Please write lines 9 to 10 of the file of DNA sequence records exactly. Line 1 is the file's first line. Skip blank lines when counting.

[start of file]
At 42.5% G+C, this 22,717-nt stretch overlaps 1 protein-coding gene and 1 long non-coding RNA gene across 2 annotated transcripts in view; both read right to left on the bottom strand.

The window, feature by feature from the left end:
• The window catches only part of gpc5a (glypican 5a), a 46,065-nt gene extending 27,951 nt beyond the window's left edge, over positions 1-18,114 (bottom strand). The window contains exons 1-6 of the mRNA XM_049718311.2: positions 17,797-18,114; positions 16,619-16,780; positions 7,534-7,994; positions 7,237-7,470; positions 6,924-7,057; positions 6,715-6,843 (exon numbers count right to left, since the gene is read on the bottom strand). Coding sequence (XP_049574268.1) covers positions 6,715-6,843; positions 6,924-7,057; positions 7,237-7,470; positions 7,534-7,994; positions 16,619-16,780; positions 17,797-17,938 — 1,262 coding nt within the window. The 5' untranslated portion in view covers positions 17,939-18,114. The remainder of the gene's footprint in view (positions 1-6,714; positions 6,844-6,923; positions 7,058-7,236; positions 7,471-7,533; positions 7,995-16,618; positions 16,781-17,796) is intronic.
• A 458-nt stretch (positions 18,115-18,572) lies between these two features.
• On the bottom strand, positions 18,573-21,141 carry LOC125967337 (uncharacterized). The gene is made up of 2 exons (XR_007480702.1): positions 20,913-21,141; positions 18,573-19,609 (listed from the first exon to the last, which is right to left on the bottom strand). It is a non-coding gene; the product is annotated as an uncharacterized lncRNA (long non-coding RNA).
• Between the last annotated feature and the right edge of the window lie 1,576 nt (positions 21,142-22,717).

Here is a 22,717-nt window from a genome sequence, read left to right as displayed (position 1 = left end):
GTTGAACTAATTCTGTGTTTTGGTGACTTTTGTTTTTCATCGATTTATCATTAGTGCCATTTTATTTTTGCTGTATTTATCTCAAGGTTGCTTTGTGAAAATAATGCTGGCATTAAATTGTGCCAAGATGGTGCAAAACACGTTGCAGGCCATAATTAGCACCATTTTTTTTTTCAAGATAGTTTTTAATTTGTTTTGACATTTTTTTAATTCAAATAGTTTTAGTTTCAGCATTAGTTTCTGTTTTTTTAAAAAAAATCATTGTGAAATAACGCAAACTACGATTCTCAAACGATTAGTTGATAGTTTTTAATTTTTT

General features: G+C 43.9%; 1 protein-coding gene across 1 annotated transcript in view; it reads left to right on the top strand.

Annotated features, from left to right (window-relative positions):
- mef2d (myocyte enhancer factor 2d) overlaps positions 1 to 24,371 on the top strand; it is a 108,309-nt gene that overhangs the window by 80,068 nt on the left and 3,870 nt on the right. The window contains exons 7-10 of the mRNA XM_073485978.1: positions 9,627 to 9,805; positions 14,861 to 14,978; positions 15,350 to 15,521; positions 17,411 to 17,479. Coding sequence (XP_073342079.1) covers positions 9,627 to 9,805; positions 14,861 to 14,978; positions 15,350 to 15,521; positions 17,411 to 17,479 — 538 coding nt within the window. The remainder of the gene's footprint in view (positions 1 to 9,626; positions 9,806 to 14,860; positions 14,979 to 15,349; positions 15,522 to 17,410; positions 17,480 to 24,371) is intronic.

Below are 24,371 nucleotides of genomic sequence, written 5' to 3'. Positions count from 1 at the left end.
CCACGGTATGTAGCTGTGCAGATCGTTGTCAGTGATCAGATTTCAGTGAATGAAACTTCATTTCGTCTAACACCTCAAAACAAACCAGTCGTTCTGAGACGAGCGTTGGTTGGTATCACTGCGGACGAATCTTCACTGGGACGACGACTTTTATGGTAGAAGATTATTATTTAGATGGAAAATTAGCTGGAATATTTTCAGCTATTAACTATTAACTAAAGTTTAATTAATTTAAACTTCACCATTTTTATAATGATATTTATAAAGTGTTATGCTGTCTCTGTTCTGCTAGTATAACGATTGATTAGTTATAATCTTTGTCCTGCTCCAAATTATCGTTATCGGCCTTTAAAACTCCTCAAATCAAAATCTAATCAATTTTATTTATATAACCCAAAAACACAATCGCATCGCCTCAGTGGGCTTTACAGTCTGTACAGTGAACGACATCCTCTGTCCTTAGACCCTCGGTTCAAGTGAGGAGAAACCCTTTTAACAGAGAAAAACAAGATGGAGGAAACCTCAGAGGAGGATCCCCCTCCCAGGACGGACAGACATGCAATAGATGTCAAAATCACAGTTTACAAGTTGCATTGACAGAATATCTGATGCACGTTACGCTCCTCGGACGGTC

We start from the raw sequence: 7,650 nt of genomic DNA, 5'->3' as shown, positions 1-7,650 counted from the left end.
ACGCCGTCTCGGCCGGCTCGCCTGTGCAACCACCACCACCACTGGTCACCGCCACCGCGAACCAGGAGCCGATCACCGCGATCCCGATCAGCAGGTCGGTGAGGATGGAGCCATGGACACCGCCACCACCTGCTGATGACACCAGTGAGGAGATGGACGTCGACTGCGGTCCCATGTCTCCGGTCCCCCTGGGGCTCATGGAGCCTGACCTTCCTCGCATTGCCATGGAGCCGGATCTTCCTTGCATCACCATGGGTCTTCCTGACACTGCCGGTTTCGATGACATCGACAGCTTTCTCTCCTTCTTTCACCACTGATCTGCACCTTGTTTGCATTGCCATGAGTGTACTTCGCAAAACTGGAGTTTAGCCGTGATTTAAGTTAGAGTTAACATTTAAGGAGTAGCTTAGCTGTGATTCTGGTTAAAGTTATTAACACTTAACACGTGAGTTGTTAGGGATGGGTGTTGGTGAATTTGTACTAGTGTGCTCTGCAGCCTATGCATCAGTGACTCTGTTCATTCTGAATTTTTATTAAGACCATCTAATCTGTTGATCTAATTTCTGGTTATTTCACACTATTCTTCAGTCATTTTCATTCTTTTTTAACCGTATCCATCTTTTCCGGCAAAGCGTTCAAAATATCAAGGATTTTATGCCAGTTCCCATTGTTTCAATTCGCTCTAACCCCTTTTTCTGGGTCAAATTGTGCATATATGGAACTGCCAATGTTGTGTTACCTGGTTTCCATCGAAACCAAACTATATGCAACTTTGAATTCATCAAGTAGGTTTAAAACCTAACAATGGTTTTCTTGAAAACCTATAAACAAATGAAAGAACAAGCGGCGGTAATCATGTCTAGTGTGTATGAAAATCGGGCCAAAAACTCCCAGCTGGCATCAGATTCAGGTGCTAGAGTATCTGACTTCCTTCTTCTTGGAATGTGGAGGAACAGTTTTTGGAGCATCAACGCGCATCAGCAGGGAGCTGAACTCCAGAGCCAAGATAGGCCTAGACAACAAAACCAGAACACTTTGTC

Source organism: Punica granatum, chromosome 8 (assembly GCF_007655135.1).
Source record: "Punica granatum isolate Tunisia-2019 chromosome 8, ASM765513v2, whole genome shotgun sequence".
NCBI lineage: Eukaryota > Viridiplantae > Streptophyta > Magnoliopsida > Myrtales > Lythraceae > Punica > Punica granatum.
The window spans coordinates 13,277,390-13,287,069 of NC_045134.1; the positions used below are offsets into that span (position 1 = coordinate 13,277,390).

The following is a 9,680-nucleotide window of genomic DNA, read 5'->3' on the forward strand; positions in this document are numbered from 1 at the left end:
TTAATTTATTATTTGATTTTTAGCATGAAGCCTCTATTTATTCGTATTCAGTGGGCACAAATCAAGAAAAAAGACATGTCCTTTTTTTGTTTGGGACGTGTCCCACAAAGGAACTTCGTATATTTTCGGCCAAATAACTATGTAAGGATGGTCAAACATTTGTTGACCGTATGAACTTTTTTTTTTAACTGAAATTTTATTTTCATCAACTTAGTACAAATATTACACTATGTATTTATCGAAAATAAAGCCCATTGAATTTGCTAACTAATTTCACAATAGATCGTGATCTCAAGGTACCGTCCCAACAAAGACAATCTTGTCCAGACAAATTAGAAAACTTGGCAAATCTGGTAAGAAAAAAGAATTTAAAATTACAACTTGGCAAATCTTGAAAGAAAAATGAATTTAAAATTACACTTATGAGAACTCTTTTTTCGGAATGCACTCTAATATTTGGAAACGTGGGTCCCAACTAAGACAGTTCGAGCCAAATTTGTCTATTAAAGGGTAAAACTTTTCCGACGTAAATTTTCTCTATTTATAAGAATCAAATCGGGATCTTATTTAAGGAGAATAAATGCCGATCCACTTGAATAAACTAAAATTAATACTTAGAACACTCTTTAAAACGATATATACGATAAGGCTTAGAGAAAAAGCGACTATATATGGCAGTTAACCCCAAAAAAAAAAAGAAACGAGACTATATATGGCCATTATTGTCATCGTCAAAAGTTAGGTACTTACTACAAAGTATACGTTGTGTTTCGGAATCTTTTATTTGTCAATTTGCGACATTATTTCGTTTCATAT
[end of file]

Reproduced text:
General features: G+C 43.9%; 1 protein-coding gene across 1 annotated transcript in view; it reads left to right on the top strand.

Annotated features, from left to right (window-relative positions):